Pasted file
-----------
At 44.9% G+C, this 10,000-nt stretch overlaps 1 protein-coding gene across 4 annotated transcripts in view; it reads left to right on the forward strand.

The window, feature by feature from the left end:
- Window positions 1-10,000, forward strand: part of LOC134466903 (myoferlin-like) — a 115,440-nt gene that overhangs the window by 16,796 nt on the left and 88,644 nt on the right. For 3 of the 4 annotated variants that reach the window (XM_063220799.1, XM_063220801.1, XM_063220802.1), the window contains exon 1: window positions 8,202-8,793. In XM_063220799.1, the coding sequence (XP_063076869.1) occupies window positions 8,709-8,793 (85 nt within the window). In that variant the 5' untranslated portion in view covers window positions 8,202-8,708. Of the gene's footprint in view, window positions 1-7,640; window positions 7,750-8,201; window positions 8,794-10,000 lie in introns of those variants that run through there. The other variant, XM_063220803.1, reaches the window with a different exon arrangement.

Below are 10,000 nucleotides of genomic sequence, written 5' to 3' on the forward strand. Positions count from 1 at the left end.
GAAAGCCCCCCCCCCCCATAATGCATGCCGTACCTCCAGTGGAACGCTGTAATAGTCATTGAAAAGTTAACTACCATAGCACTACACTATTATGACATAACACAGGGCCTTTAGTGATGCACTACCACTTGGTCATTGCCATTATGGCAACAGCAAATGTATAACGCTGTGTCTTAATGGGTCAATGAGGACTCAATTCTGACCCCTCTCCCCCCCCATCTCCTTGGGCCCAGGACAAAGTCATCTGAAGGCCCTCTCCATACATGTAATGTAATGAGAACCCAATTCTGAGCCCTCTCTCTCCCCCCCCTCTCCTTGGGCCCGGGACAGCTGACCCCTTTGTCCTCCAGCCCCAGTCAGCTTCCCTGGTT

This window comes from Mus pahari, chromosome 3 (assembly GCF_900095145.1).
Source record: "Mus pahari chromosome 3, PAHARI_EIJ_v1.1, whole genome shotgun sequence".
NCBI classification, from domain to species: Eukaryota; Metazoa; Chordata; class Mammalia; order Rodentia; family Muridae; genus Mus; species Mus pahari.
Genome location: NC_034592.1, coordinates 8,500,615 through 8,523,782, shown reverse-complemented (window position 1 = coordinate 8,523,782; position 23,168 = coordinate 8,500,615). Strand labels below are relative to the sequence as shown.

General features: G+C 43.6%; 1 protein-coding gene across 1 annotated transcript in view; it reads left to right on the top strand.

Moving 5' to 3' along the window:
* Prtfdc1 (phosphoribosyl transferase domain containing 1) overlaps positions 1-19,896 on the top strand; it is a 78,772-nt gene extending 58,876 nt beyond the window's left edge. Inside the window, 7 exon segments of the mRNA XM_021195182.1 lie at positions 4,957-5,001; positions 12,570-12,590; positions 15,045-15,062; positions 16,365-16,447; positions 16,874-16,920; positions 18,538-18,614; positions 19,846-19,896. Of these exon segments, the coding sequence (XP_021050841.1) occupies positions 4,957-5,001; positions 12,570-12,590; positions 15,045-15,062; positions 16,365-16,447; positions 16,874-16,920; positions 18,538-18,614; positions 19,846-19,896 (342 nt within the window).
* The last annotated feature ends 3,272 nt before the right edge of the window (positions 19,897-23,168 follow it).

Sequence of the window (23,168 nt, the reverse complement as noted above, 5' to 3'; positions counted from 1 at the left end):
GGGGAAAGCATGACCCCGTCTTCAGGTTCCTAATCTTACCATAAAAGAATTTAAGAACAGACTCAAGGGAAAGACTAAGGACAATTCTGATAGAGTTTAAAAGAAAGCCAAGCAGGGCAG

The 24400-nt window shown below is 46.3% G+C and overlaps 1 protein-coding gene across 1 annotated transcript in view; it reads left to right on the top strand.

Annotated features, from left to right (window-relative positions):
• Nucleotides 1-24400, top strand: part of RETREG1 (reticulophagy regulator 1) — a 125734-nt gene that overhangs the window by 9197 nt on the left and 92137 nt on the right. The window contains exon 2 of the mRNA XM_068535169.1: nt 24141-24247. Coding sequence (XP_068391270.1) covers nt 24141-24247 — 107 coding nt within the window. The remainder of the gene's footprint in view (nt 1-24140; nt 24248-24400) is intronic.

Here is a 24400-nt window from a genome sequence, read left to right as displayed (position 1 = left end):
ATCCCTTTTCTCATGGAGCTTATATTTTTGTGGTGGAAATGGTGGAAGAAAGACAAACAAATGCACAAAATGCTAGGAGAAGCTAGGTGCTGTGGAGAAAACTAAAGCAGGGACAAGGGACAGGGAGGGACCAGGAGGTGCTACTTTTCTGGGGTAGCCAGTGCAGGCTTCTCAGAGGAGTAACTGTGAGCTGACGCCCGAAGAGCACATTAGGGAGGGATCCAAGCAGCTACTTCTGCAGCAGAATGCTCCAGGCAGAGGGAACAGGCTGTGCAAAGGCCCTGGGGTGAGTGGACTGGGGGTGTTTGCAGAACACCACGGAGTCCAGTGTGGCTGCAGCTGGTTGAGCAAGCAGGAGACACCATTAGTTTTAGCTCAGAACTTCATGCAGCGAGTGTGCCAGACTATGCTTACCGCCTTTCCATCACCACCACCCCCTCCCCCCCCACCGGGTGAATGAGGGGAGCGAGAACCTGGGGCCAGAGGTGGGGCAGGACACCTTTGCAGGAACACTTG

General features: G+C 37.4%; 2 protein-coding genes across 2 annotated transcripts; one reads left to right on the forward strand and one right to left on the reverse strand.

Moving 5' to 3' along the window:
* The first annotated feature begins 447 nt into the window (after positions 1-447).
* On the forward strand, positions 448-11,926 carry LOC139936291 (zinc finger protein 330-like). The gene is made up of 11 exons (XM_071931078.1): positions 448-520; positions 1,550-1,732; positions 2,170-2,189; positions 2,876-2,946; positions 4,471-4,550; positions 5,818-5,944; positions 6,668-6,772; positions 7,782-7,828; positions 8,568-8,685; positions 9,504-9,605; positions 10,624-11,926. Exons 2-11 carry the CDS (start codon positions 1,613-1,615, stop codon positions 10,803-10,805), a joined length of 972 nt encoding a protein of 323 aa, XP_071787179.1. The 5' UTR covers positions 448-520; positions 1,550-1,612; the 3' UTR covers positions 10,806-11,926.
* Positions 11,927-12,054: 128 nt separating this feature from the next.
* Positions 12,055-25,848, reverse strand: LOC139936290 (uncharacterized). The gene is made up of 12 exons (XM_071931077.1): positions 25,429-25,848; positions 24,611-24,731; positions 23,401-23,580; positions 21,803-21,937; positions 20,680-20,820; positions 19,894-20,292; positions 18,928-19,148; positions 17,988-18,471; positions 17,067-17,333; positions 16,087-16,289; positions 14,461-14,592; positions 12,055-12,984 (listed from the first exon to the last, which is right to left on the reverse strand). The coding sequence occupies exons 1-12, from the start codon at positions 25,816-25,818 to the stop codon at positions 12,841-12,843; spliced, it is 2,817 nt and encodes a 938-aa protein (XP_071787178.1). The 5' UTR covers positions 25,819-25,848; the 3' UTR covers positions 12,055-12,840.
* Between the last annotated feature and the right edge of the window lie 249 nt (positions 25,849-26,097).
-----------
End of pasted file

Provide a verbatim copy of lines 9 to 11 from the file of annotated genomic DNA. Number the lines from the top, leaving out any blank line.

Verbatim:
Genome location: NC_034592.1, coordinates 8,500,615 through 8,523,782, shown reverse-complemented (window position 1 = coordinate 8,523,782; position 23,168 = coordinate 8,500,615). Strand labels below are relative to the sequence as shown.

General features: G+C 43.6%; 1 protein-coding gene across 1 annotated transcript in view; it reads left to right on the top strand.

Moving 5' to 3' along the window: